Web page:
“Green” Architect Helps Seniors Conserve Energy Use and Costs, Age In Place

October 14, 2014 § Leave a comment

During the Orange County Dept. on Aging Housing Expo

Chapel Hill architect, passive houses, energy conservation

Arielle Condoret Schechter, AIA

Chapel Hill architect Arielle Condoret Schechter, AIA will help senior citizens and their families discover ways to make their homes more energy-efficient during The Orange County Department on Aging Housing Expo Saturday, October 25, from 10 a.m. until 2 p.m. at the Seymour Center.

Schechter specializes in “super-green” housing with a focus on passive homes built to PHIUS (Passive House Institute US) standards, which are among the most stringent sustainability standards in the world.

Passive houses are not quite the same thing as passive solar,” Schechter noted. “They are much more than that, although passive solar is often one of the many features of a passive house. ”

She explained that passive houses include super-insulation, a tight building envelope, and the elimination of thermal bridging (junctions where insulation is not continuous and causes heat loss). As a result, passive houses use dramatically less energy than the standard home and recoup the up-front costs for the extra insulation with dramatically lowered electrical bills for the rest of the house’s life.  The US Department of Energy has praised Passive House standards as being the best path to Net Zero.

From her booth at the Expo, however, Schechter will help seniors explore simple energy-conservation options for their existing homes.

“The US Department of Energy says that replacing 15 old light bulbs with LED lights will save you about $50 per year on your electric bill.” she said. “There are so many other little things you can do around your home that will add up to real energy cost savings, such as stopping air leaks with caulk and weather-stripping and insulation to save money and make your house more comfortable. When it comes time to replace an appliance, I’ll recommend buying ones with the Energy Star® rating. Same with windows: If you have to replace them, switch to high-efficiency windows that have the right type of glass. Some passive house windows have an R-value almost the same as a standard insulated stud wall. And with the droughts that are becoming the norm every summer in our state, I’m a big advocate of collecting rainwater, whether with simple rain barrels or more involved cistern systems for lawn and garden irrigation.”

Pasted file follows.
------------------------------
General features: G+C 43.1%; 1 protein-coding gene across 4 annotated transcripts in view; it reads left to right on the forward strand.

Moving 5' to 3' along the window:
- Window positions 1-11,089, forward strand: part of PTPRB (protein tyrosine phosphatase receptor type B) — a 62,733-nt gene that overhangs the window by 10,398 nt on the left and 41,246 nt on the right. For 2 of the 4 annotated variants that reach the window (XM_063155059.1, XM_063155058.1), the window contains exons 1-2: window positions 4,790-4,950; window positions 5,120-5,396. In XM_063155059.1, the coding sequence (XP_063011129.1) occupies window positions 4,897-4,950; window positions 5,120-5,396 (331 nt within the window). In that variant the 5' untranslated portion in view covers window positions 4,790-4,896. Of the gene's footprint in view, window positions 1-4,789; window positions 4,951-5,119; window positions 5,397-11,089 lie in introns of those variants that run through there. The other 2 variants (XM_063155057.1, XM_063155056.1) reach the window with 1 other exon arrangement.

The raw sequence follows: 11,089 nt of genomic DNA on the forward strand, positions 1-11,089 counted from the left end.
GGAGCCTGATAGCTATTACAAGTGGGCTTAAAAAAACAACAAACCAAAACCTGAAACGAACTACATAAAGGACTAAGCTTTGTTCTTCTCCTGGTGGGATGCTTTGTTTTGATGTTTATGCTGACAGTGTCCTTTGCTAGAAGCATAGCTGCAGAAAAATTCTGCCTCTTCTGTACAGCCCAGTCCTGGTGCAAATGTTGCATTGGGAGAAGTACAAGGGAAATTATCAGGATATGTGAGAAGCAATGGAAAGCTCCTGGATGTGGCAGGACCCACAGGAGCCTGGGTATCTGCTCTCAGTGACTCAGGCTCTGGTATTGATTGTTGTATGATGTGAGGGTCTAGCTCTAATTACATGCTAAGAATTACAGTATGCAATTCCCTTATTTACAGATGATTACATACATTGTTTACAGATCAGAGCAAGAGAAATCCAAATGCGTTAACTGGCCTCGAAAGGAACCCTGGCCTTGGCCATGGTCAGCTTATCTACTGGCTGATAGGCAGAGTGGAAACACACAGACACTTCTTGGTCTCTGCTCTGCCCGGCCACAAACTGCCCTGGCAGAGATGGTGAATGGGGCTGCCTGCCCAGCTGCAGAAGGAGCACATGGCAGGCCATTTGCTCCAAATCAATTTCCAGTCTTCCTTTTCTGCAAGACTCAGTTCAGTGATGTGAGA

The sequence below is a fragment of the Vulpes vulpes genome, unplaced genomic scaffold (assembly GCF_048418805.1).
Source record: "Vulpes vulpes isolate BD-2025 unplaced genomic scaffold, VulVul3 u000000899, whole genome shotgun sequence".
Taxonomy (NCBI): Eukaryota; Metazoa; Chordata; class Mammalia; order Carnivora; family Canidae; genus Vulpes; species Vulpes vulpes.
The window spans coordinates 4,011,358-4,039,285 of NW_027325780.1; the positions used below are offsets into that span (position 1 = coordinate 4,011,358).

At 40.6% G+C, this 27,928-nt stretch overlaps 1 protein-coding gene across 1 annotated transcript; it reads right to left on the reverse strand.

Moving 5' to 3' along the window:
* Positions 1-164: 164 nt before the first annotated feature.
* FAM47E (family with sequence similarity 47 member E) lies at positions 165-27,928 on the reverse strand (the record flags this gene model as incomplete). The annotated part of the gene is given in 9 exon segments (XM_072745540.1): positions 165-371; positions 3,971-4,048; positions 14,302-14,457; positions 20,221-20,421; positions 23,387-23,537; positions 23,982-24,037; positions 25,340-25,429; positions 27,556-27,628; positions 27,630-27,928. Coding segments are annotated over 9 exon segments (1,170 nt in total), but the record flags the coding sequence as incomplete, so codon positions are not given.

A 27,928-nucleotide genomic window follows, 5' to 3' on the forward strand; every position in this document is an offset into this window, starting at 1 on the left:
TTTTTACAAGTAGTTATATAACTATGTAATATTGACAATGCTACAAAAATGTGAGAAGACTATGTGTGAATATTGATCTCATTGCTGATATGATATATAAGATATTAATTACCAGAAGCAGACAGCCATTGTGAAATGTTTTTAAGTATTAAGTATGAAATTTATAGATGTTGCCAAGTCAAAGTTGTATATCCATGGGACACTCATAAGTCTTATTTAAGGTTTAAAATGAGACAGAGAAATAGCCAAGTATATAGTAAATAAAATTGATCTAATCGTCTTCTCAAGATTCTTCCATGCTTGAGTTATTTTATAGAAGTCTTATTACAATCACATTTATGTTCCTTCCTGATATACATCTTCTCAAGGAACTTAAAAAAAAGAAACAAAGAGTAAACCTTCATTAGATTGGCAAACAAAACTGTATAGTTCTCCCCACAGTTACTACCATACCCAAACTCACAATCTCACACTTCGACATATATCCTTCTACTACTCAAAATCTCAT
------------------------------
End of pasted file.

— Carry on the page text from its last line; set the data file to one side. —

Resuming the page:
Schechter also specializes in “age in place” houses. According to AARP, older homeowners overwhelmingly prefer to age in place, which means living in their homes safely, independently, and comfortably, regardless of age or ability. Schechter will be available to discuss home modifications that could allow seniors to remain in their houses rather than move into long-term care facilities by increasing access and maneuverability.

“Modifications range from simple solutions to elaborate undertakings,” Schechter said. “Simple modifications include changing out lights to brighter LED bulbs for aging eyes, adding bath and shower grab bars, and changing floor coverings to accommodate a wheel chair or to get rid of slippery surfaces. More involved efforts might include removing a shower curb to make it curb-less, adding a simple exterior ramp to your entry instead of a staircase, widening doorways, creating a multifunctional first floor master suite if the master bedroom is currently on the second story, and even installing a home elevator. How much you do will depend on need and budget.”

The Chapel Hill Seymour Center is located at 2551 State Road 1777, Chapel Hill, NC 27516. For more information on the Housing Expo, go to http://www.co.orange.nc.us.

For more information on Arielle Condoret Schechter and her work, visit http://www.acsarchitect.com.

 

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Webcast Focuses On “Riding The Red Hot Healthy Home Trend”

October 7, 2014 § Leave a comment

Chapel Hill architect Arielle Schechter, AIA, helps builders embrace high-performance houses.

Should homebuilders produce houses that are as “21st century” as cell phones and automobiles? TecHomeBuilder.com believes they should. From sustainability technologies to CO2 monitoring, the website’s mission is to help homebuilders and designers learn how to create high-performance houses by including high-tech features both efficiently and profitably.

tech-home-builderOne way TecHomeBuilder.com does this is through webcasts. On Thursday, October 9, at 2 p.m. EST, Chapel Hill, NC, architect and passive house specialist Arielle Condoret Schechter, AIA, will be the featured guest on the webcast “Riding The Red Hot Healthy Home Trend.”

Shechter and custom homebuilder Kevin Murphy of NewPhire Building in Chapel Hill, will discuss the host of “green” strategies and materials they used in “Happy Meadow Courtyard House,” perhaps the greenest single-family house in America, currently completing construction in Chapel Hill.

In September, TecHomeBuilder.com posted a story on this uber-green house entitled “Passive House Goes High Tech: The ultimate green home incorporates building science techniques and plenty of energy innovations.” The story listed the many green standards certifications this single-story, 2567-heated-square-foot house has received or will receive once it is completed. Among them are the National Association of Homebuilders Green Builders’ Standard Emerald certification, the standard’s highest rating; and PHIUS Passive House Plus, one of the most difficult certifications to receive.